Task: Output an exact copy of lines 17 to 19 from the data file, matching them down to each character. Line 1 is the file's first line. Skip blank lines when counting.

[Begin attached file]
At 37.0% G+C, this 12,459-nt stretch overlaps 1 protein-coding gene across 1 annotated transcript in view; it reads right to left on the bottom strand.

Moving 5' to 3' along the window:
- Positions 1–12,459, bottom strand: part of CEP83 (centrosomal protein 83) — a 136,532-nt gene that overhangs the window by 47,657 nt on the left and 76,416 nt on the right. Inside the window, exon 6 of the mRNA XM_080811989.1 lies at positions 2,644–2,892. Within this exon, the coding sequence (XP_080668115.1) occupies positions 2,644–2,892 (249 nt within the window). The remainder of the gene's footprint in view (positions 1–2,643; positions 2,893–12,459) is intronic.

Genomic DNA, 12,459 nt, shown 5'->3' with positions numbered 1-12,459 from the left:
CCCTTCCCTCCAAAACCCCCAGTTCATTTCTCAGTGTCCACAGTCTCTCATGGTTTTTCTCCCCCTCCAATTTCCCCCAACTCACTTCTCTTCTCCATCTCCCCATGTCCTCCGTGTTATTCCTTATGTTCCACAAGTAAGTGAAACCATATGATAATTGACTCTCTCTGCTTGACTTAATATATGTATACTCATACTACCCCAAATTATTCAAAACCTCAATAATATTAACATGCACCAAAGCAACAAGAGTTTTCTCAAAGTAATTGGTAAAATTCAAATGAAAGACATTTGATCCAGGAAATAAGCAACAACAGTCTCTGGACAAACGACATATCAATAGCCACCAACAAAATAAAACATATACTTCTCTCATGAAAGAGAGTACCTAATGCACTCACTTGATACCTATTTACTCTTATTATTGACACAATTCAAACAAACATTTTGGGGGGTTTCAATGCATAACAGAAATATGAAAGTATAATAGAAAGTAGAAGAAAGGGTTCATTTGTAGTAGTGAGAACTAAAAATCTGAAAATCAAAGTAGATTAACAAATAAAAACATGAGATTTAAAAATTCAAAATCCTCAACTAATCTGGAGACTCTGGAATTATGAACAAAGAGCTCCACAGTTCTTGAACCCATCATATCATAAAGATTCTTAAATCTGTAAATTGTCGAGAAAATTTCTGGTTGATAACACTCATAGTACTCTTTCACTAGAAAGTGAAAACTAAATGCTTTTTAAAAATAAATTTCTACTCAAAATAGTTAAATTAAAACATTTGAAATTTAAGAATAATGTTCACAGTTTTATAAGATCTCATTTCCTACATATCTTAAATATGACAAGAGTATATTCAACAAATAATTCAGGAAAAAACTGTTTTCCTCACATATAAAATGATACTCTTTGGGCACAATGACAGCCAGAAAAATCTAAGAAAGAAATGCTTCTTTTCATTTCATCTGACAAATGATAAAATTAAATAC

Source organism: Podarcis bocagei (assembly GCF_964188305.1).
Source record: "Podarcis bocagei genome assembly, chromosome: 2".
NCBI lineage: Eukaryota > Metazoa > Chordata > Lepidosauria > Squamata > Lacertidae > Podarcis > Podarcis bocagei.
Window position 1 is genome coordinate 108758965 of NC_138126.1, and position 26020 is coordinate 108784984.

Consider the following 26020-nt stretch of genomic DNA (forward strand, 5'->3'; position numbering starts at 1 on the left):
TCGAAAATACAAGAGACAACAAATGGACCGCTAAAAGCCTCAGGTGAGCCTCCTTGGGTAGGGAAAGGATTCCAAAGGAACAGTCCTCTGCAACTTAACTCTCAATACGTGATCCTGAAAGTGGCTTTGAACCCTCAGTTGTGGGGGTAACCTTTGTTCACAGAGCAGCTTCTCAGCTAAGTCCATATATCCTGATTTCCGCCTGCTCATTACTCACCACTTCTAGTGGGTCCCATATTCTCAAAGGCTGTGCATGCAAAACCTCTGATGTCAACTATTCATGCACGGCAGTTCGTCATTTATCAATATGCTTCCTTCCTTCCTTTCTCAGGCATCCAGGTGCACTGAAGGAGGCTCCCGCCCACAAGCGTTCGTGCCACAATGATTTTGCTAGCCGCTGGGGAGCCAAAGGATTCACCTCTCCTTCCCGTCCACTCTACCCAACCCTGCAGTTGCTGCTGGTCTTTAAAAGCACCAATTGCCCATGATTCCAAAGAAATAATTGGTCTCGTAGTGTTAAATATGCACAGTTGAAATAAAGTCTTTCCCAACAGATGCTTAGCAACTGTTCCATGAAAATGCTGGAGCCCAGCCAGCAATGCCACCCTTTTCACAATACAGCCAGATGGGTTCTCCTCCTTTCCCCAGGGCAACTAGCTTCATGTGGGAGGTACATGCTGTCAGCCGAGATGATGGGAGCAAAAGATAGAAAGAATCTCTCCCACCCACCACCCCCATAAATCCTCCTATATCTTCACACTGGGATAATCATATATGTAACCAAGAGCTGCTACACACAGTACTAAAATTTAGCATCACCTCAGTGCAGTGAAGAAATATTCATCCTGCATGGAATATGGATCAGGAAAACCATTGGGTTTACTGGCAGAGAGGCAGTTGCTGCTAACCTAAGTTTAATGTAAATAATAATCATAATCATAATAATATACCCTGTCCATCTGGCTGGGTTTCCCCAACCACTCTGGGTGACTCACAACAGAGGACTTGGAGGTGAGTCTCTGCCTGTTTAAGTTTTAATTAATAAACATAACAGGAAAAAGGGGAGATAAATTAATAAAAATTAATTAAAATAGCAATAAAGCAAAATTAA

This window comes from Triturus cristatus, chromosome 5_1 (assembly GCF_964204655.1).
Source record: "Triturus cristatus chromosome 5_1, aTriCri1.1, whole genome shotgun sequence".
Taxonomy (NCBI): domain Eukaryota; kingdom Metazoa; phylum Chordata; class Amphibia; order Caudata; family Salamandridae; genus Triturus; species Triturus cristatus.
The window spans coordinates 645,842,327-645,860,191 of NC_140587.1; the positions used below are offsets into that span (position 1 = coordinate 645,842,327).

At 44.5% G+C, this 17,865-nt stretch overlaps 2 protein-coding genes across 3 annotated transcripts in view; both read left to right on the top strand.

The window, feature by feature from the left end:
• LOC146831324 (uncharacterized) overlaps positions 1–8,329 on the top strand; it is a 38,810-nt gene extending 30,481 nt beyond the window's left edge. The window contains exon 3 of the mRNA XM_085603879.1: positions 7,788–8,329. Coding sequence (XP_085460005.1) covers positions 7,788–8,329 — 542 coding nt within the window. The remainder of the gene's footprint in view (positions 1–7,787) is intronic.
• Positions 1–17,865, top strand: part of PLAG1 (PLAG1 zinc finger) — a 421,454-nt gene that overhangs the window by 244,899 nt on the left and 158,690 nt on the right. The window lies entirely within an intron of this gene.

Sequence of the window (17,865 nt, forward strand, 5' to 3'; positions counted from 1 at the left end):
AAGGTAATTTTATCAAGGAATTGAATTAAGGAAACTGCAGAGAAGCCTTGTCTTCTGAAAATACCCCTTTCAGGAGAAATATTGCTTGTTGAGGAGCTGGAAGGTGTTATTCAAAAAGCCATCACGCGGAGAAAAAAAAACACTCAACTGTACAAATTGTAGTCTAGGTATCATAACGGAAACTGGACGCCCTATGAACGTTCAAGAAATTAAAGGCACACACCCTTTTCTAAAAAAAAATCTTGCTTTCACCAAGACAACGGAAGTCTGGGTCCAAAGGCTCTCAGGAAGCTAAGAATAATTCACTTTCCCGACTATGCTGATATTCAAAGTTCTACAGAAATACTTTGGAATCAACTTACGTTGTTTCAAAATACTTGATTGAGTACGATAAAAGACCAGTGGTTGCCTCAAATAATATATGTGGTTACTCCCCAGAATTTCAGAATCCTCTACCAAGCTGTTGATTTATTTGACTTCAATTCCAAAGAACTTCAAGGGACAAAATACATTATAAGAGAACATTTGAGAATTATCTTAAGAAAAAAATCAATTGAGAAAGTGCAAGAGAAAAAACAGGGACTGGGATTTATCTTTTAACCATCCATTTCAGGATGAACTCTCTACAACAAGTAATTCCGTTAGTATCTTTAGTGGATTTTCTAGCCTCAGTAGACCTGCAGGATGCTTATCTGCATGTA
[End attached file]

The window, feature by feature from the left end:
• LOC146831324 (uncharacterized) overlaps positions 1–8,329 on the top strand; it is a 38,810-nt gene extending 30,481 nt beyond the window's left edge. The window contains exon 3 of the mRNA XM_085603879.1: positions 7,788–8,329. Coding sequence (XP_085460005.1) covers positions 7,788–8,329 — 542 coding nt within the window. The remainder of the gene's footprint in view (positions 1–7,787) is intronic.
• Positions 1–17,865, top strand: part of PLAG1 (PLAG1 zinc finger) — a 421,454-nt gene that overhangs the window by 244,899 nt on the left and 158,690 nt on the right. The window lies entirely within an intron of this gene.